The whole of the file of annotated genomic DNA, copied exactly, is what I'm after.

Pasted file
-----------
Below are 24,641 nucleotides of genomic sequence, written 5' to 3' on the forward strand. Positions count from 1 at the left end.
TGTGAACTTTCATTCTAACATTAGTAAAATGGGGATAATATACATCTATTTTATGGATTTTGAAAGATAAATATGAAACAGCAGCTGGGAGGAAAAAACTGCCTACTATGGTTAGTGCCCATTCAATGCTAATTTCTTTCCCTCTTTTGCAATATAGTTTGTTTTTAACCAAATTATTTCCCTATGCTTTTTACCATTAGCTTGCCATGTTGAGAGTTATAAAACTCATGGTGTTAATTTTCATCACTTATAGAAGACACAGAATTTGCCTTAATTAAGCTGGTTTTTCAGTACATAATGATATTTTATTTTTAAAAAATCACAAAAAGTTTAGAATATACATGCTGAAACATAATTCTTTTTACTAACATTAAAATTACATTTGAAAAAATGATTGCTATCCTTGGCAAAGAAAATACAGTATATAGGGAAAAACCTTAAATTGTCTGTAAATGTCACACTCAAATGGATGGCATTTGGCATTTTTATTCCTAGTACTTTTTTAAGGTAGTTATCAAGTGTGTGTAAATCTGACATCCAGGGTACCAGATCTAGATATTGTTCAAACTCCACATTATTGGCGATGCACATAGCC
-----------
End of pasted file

Below are 24,641 nucleotides of genomic sequence, written 5' to 3' on the forward strand. Positions count from 1 at the left end.
TGTGAACTTTCATTCTAACATTAGTAAAATGGGGATAATATACATCTATTTTATGGATTTTGAAAGATAAATATGAAACAGCAGCTGGGAGGAAAAAACTGCCTACTATGGTTAGTGCCCATTCAATGCTAATTTCTTTCCCTCTTTTGCAATATAGTTTGTTTTTAACCAAATTATTTCCCTATGCTTTTTACCATTAGCTTGCCATGTTGAGAGTTATAAAACTCATGGTGTTAATTTTCATCACTTATAGAAGACACAGAATTTGCCTTAATTAAGCTGGTTTTTCAGTACATAATGATATTTTATTTTTAAAAAATCACAAAAAGTTTAGAATATACATGCTGAAACATAATTCTTTTTACTAACATTAAAATTACATTTGAAAAAATGATTGCTATCCTTGGCAAAGAAAATACAGTATATAGGGAAAAACCTTAAATTGTCTGTAAATGTCACACTCAAATGGATGGCATTTGGCATTTTTATTCCTAGTACTTTTTTAAGGTAGTTATCAAGTGTGTGTAAATCTGACATCCAGGGTACCAGATCTAGATATTGTTCAAACTCCACATTATTGGCGATGCACATAGCC